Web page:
Ex-NIU QB Lynch meets with Bears

INDIANAPOLIS -- Heisman Trophy finalist Jordan Lynch is determined to prove he can be an NFL quarterback.

“I’m a quarterback first,” the former Northern Illinois star said on Friday. “I always say I’m a quarterback first and I’ve been proving people wrong ever since I started playing. There is no doubt in my mind I will continue to do that. What I tell teams is that they are going to make a huge mistake if they don’t put me at quarterback.”

Lynch, a graduate of Mt. Carmel High School, started two years for the Huskies and led the school to a 24-4 overall record. He finished his college career with 6,209 passing yards, 51 touchdown passes and 14 interceptions. Lynch also rushed for 4,343 yards and 48 touchdowns.

Even after posting such impressive numbers at Northern Illinois, draft analysts still question Lynch’s arm strength and size -- 6-foot, 216 pounds.

But Lynch said on Friday that NFL teams have not been scared off. The MAC conference player of the year feels he demonstrated acceptable arm strength to NFL scouts during the practices leading up to the East-West Shrine collegiate all-star game in January.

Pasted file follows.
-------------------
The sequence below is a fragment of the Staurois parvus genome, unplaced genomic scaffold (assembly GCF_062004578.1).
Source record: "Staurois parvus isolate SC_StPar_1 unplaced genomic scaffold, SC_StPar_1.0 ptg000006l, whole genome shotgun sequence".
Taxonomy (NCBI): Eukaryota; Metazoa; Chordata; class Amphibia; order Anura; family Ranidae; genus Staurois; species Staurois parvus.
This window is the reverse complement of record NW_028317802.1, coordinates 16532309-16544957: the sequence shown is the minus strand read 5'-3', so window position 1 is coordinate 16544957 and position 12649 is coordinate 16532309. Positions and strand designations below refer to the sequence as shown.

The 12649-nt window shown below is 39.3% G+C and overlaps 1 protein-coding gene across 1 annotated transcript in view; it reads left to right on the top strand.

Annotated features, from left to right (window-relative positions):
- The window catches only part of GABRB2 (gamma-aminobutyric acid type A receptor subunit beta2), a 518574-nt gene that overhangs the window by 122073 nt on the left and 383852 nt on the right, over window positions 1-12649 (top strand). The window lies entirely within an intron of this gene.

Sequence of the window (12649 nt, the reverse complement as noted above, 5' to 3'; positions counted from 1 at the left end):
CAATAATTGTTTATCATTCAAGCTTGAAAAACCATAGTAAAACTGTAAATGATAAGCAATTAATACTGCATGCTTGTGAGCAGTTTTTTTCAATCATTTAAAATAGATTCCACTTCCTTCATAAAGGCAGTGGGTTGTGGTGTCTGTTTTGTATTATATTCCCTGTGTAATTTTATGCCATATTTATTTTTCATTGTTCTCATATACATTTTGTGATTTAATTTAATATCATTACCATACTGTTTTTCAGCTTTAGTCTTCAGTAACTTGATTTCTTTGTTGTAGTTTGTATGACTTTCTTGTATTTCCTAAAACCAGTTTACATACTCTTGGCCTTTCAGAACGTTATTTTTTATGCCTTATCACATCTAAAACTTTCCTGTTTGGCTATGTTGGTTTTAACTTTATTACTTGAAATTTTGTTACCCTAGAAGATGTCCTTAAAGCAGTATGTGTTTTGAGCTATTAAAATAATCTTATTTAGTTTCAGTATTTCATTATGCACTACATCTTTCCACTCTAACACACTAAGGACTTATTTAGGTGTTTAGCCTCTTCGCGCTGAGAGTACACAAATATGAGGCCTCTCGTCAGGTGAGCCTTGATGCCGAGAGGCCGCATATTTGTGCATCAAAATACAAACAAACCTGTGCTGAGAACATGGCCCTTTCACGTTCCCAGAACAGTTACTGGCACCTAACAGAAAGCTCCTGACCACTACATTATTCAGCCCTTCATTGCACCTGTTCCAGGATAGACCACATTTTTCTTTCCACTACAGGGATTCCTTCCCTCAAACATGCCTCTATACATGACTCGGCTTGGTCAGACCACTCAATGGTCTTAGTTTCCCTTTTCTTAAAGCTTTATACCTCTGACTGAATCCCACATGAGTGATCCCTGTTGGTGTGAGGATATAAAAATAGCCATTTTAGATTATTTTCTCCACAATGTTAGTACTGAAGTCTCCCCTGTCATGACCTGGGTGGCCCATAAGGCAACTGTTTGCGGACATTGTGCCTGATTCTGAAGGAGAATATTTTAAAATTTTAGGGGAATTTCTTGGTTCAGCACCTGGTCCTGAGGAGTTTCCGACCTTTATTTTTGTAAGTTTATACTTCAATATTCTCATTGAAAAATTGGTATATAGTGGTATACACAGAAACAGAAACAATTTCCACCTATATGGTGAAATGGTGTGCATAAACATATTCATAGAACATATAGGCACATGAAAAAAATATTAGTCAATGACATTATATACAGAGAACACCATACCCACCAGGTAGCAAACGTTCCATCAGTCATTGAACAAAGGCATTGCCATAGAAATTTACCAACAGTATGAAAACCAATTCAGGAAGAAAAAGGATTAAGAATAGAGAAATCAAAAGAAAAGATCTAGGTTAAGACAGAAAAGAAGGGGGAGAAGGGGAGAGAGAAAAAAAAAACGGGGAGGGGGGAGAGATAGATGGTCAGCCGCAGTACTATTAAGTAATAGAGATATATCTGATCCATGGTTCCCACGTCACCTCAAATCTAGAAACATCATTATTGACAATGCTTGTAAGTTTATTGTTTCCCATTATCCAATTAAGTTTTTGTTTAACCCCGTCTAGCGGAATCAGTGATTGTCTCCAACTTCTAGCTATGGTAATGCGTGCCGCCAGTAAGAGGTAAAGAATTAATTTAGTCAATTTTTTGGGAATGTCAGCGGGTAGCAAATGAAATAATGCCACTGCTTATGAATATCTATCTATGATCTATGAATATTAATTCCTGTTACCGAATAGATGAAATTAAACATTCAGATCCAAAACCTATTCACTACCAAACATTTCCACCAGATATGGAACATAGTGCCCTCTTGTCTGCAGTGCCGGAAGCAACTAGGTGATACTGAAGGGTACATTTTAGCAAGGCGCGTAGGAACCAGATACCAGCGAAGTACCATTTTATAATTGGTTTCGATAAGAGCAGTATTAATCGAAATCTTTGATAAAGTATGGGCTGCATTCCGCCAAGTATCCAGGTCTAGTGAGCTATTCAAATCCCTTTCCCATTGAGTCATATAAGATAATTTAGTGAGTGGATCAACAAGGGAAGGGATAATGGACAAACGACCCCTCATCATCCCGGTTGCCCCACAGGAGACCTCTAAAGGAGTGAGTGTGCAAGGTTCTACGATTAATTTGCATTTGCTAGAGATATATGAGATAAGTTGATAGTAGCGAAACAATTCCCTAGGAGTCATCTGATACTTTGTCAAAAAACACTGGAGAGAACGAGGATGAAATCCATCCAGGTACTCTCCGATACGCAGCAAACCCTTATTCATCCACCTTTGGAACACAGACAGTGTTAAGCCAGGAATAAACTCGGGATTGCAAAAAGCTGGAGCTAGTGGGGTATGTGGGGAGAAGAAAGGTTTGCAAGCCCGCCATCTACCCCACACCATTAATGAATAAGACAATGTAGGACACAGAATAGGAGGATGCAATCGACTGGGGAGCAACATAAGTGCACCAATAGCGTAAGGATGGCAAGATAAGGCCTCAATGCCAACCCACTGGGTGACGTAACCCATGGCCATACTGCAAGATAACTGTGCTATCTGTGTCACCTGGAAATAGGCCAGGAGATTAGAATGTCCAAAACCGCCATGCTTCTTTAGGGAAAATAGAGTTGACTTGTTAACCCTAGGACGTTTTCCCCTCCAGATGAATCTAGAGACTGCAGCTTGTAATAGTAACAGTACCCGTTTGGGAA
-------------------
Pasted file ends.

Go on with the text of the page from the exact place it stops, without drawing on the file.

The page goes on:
Lynch reports he’s received nothing but positive feedback since he arrived in Indianapolis.

“We just got here yesterday so I’ve only had one day to talk to teams, and I’ve spoken to about 10 of them,” Lynch said. “They’ve showed a lot of interest. With the way quarterbacks are going these days, teams are looking for that mobile guy, someone who can come in and run that zone option read. I think I fit well for them.

I’ve talked to the Chicago Bears, Oakland Raiders, Cincinnati Bengals, Miami Dolphins and Cleveland Browns. Those are the ones I specifically remember.”

Smaller quarterbacks can succeed in the NFL. A perfect example is the Seattle Seahawks Super Bowl winning quarterback Russell Wilson, the player Lynch tries to model himself after. Lynch actually feels that standing 6-foot gives him an advantage in the pocket.

“I’m not that 6-foot-5 pocket passer that stands in the pocket,” Lynch said. “One of those things about being 6-foot is that it does play to your advantage at times. Being that small, you’re sitting in the pocket and not a lot of defensive backs can get a read on your eyes. That’s one of the advantages of being a shorter guy. I throw with anticipation. I throw to spots. Sometimes I can’t really see the receiver so you have to buy into the system, trust the system and throw on time.

I’m a winner. I’m a competitor. I find a way to win.”